It can be very intimidating to try to make the decision that you are now facing. Each persons family & situation is unique. There is no right answer. A few general questions to think about:

1. what is your relationship - past & now
2. what are your expectations - what are your mom's expectations
3. what type of care does your mom need - can you do it
4. what is your living situation
5. how is your life right now - what would make it better
6. how comfortable are you with ambiguity?

I wish you luck. Austin, who shared her story with you was very truthful - we have both been on this board for a long time and I do not think if I was in her shoes that I could have handled her life for more than a day - so if you have a difficult relationship, her opinion may save your sanity. The AL administrator may very well be right on for your situation. Carol, the moderator has cared for 7 elders over her life. Whatever you decide, we will all pull for you and someone will be able to listen and understand.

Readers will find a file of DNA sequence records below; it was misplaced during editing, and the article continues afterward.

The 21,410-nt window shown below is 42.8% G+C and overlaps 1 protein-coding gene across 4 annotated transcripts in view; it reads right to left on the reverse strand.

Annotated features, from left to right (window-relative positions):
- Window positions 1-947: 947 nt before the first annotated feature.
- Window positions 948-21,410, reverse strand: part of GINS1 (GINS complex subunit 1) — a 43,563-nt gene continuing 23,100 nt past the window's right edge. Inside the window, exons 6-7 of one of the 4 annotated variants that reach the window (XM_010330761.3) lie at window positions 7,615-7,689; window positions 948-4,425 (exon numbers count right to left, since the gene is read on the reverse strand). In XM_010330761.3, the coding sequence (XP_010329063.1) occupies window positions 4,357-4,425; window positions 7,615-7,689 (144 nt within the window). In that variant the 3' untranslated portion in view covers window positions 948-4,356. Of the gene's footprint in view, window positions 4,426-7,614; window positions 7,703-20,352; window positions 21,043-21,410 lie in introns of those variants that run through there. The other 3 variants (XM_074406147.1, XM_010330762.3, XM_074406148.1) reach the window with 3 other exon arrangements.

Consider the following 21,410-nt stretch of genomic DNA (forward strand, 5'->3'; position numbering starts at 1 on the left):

good luck, remember you can always change your mind.